Agriculture in an Australia-Japan FTA

I was invit­ed to speak, last week, to the 43rd joint coun­cil meet­ing of the Aus­tralia-Japan Busi­ness Coun­cils on the vexed top­ic of the inclu­sion of agri­cul­tur­al trade in any future Aus­tralia-Japan free trade agreement

You’ll find a copy of the out­line of my talk here and an on-line ver­sion of my slides in the Gal­lagh­ery

My argu­ment is, in brief, that the evi­dence of 40 years of Japan­ese eco­nom­ic growth and devel­op­ment shows that mov­ing resources out of low-val­ue activ­i­ties like agri­cul­ture (where 60% of incomes are derived from reg­u­la­to­ry sup­ports, accord­ing to the OECD) to high­er-val­ue activ­i­ties such as ser­vices and man­u­fac­tur­ing means stronger growth and greater food secu­ri­ty for Japan.

Recent mod­el­ing of a poten­tial FTA between Aus­tralia and Japan mere­ly con­firms that Japan’s astro­nom­i­cal pro­tec­tion of farm­ing means that there is still some way to go down that track. There are still sig­nif­i­cant gains to be made by Japan.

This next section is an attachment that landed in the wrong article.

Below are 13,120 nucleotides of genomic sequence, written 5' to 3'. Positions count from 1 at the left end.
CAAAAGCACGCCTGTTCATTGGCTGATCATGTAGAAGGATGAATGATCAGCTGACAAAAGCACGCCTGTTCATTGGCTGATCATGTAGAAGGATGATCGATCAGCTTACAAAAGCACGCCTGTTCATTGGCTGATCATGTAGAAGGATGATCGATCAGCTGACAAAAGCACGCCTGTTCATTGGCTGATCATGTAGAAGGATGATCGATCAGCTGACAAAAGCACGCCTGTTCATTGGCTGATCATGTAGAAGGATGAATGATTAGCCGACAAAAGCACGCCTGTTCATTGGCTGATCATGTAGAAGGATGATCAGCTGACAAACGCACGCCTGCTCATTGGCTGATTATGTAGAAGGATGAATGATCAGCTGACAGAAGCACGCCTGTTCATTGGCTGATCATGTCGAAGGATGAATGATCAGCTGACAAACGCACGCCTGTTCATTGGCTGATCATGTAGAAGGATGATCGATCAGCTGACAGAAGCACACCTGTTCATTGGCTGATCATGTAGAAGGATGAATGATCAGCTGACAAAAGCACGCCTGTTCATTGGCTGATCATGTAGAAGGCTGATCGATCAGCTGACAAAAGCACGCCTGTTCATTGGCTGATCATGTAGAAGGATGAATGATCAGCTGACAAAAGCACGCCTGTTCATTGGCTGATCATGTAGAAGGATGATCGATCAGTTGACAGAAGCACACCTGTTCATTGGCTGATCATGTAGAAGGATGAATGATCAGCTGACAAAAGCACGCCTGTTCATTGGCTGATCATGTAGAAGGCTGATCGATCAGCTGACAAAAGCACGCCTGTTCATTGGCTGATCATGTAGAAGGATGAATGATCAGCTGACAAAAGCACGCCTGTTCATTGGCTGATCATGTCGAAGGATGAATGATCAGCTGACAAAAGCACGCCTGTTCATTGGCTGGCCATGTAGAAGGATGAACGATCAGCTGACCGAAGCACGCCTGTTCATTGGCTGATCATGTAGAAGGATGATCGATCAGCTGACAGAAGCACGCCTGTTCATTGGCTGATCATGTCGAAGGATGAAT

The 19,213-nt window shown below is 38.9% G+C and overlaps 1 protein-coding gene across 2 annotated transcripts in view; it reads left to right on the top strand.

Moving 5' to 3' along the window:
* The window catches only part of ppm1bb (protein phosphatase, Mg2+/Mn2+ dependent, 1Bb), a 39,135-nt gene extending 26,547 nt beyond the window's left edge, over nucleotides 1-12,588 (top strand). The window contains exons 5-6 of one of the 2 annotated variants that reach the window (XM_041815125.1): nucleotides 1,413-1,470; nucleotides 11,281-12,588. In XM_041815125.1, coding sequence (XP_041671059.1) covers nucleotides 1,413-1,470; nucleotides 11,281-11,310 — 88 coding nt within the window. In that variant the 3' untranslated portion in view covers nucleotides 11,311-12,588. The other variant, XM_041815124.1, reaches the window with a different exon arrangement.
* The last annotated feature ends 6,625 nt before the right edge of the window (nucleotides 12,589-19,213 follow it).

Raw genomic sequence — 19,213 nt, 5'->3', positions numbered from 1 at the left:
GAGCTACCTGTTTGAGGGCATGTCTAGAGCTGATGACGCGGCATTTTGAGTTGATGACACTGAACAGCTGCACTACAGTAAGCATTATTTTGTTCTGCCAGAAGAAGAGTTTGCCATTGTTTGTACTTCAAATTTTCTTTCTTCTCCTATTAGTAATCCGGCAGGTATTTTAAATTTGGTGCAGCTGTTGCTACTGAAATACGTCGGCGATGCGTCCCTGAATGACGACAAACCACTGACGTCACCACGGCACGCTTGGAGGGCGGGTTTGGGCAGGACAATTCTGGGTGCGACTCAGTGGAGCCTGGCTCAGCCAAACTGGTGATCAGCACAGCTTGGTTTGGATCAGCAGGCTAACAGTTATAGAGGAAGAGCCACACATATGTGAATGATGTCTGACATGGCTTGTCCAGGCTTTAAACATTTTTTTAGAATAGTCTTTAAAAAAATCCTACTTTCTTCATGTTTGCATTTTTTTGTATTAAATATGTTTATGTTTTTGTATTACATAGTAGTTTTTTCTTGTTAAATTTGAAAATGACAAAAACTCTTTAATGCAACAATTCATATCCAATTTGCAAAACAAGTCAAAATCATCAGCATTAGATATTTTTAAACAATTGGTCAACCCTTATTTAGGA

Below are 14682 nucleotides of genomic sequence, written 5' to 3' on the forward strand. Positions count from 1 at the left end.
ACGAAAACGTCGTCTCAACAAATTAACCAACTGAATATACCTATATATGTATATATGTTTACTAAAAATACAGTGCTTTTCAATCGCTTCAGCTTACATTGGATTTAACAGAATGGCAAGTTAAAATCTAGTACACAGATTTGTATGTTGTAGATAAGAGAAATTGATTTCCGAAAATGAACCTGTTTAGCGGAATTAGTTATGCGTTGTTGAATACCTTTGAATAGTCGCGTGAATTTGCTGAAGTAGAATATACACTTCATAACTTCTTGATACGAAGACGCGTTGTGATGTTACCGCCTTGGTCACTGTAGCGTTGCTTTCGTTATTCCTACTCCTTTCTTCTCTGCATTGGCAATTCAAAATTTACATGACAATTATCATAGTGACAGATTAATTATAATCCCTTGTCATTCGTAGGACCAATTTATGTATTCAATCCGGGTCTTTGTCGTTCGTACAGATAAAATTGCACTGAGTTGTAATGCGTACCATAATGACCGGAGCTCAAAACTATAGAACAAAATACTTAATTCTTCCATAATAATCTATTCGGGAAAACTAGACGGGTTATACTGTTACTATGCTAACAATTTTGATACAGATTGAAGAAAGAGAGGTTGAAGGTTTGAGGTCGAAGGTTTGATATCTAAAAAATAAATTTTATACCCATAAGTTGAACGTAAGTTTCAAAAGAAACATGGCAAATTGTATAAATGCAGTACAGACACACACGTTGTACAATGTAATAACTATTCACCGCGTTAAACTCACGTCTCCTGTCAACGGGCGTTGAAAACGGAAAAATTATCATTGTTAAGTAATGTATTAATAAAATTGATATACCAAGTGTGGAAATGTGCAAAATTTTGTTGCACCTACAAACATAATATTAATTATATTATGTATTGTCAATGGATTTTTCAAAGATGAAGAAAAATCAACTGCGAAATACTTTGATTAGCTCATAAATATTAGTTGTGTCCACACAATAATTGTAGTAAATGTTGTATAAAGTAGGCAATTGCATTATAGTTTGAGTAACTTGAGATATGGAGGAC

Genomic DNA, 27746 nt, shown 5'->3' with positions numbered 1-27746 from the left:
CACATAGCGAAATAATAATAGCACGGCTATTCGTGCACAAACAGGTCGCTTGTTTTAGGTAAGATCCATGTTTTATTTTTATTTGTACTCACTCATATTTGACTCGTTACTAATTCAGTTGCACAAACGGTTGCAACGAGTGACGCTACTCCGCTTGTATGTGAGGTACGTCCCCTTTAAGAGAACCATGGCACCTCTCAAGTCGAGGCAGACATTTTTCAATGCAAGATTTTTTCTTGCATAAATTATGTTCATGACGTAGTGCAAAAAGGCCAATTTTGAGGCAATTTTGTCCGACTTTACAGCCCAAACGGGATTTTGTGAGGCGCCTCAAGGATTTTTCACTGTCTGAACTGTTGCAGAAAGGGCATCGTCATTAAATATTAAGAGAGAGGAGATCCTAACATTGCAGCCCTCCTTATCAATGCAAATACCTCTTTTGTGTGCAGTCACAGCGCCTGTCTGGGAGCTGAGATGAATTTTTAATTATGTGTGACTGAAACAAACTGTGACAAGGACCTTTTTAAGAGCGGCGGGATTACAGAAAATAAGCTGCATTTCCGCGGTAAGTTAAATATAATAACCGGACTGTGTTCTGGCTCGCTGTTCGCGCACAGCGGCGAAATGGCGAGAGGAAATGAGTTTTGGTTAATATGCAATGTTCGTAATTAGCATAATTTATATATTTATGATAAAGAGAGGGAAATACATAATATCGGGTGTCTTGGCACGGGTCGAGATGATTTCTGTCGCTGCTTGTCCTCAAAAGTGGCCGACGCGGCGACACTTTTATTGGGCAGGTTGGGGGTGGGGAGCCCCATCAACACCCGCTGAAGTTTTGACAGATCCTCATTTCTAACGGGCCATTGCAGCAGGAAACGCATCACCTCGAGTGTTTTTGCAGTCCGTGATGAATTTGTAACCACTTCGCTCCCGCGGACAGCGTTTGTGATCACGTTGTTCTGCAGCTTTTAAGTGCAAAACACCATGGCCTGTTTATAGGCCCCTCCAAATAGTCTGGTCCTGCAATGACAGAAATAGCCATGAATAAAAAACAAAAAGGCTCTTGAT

In oth­er times, this oppor­tu­ni­ty would prob­a­bly cut lit­tle ice with Japan­ese pol­i­cy-mak­ers. But the iner­tia of Japan­ese eco­nom­ic pol­i­cy is being dis­turbed by the evi­dence of a com­ing demo­graph­ic squeeze (a large, rapid­ly-aging pop­u­la­tion), by the increased fis­cal pres­sure on a gov­ern­ment with domes­ti­cal­ly-held debts approach­ing 170% of GDP, a poten­tial­ly bit­ter chal­lenge from Chi­na for eco­nom­ic and strate­gic supe­ri­or­i­ty, and the boost to con­fi­dence that the recent escape from reces­sion brings. 

One prod­uct of this (for Japan) rest­less­ness has been PM Koizumi’s vic­to­ry in his plans to ratio­nal­ize a major finan­cial insti­tu­tion: the Japan postal sav­ings bank. There is spec­u­la­tion that oth­er eco­nom­ic ratio­nal­iza­tion may fol­low: Koizumi—whom the Econ­o­mist calls a ‘mas­ter of gesture’—isn’t say­ing. But there is inevitably a sus­pi­cion that oth­er sacred cows, per­haps includ­ing the insti­tu­tions of pro­tect­ed agri­cul­ture, are fac­ing the same treat­ment.

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